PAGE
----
The Reserve Bank of India (RBI) was itchier to cut policy rates than expected, but the 50-basis point cut may have been a bit too premature and aggressive, in our view. If the upside risk to inflation materialises, it could hurt RBI’s credibility and leave the cuts doing little to raise growth on a sustained basis.
The aggressive move was surprising considering the fundamentals have not changed materially since the last monetary policy meeting in March. In fact, global and domestic economic conditions remain broadly the same, in our view, while inflation risks have increased on the back of high oil prices and depreciation of the exchange rate. Yes, the Budget has been delivered, but the planned tightening is not sufficient to change the course of monetary policy, especially when you consider the likely fiscal slippage.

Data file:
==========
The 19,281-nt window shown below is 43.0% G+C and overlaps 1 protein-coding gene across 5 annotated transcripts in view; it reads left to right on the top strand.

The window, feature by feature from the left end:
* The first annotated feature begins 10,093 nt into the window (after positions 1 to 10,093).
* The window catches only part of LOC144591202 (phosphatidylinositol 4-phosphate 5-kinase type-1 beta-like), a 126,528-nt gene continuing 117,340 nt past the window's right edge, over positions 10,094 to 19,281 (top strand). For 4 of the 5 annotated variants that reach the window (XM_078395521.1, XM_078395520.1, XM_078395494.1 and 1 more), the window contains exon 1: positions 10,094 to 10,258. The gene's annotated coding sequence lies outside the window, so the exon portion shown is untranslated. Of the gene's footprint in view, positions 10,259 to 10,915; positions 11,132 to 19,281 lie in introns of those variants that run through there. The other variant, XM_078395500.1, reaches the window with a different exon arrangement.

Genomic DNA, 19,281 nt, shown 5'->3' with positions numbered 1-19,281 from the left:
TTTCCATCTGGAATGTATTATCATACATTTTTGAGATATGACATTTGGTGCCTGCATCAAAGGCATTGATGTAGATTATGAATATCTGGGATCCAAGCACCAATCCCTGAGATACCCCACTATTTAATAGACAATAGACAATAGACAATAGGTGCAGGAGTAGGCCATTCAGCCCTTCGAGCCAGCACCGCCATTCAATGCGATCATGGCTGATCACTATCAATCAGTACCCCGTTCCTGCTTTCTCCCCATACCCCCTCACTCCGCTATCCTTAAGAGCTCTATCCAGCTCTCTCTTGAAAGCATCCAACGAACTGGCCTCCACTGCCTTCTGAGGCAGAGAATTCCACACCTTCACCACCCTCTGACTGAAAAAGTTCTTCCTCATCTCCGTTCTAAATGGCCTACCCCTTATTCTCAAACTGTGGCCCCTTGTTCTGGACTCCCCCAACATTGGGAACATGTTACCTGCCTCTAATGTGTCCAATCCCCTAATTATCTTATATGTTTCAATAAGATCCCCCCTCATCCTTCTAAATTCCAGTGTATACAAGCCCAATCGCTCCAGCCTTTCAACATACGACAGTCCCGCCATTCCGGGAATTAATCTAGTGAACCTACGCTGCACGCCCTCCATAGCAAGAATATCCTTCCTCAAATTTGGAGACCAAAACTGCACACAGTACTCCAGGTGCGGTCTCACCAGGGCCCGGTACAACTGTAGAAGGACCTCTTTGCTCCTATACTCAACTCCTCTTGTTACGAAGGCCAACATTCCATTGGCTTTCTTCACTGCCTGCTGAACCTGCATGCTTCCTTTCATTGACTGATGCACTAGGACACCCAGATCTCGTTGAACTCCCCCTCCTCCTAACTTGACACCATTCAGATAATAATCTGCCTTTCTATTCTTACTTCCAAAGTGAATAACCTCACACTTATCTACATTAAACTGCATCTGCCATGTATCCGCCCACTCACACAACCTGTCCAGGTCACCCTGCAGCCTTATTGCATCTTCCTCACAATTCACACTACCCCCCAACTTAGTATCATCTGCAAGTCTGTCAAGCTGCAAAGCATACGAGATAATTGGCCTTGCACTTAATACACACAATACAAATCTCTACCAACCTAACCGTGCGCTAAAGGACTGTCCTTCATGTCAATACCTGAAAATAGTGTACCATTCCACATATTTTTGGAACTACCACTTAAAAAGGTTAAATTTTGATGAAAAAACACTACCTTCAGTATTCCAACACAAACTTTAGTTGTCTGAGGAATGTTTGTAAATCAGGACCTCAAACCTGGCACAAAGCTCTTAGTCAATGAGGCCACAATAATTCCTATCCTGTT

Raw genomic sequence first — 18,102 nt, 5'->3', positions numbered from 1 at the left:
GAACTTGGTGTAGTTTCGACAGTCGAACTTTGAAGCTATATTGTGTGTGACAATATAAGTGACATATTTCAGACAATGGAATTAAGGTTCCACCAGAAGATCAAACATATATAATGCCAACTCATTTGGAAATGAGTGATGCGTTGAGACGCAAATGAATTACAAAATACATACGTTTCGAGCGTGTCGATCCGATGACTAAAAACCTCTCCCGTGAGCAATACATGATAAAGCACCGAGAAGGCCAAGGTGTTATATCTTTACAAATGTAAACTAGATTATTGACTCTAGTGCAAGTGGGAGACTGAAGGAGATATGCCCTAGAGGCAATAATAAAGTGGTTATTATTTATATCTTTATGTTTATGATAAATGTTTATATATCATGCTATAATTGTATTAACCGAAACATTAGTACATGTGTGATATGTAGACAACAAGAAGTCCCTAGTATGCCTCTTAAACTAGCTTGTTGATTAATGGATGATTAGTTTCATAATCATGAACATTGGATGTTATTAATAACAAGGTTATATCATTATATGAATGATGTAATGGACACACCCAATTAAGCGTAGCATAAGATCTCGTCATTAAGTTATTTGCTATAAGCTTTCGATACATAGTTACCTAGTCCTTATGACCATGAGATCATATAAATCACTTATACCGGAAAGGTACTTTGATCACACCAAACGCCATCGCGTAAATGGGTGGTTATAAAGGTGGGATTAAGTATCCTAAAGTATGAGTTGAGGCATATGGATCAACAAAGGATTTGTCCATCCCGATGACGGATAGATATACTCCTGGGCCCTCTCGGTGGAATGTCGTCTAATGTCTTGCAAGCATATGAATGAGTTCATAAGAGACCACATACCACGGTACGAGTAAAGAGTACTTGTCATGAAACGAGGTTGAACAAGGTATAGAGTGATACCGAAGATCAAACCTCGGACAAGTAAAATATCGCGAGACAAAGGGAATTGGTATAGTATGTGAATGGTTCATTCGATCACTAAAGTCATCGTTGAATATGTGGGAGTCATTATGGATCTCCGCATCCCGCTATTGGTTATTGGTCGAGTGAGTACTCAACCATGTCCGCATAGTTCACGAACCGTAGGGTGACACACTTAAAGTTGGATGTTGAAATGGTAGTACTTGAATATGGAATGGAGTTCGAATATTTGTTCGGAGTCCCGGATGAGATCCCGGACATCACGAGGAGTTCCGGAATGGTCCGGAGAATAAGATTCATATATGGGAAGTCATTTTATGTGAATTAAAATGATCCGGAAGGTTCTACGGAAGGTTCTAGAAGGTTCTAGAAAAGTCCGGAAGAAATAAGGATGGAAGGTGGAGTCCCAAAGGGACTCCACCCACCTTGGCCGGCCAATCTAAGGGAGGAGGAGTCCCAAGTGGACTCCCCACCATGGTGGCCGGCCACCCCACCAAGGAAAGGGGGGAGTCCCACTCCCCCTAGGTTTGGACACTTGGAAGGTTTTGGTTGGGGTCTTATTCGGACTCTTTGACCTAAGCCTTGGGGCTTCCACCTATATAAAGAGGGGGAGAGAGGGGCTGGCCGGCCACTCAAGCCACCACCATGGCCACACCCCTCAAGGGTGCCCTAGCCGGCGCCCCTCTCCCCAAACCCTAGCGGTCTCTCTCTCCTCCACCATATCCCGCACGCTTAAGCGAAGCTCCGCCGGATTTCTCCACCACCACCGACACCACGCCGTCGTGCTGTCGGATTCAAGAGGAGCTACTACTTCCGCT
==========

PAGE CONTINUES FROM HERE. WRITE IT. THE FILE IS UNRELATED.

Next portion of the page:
The assessment of core inflation in Tuesday’s statement came across as potentially a bit too sanguine, in our view. While the annual core inflation has eased, it does not just reflect the lagged effects of monetary policy tightening but also the high base in February-March last year. When this base effect washes out, core inflation could increase over the next few months. In addition, PMI indicators of backlogs of work and supplier delivery times suggest capacity remains tight and there is very little slack in the economy. This could make it difficult to keep March-2013 WPI inflation contained at 6.5 per cent as RBI expects; our forecast is 7.1 per cent.
Looking ahead, there is limited room to cut rates further, especially following Tuesday’s deep cut. The constraining factors we see are broadly similar to those noted by RBI: (i) the combination of the depreciated exchange rate and high oil prices present upside risks to broader inflation pressures; (ii) the fiscal stance may not prove sufficiently tight and progress on supply-side reforms may prove too slow; and (iii) the wide trade deficit prevents RBI from boosting domestic demand too much.
Leif Eskesen, Chief Economist, India & Asean, HSBC Global Research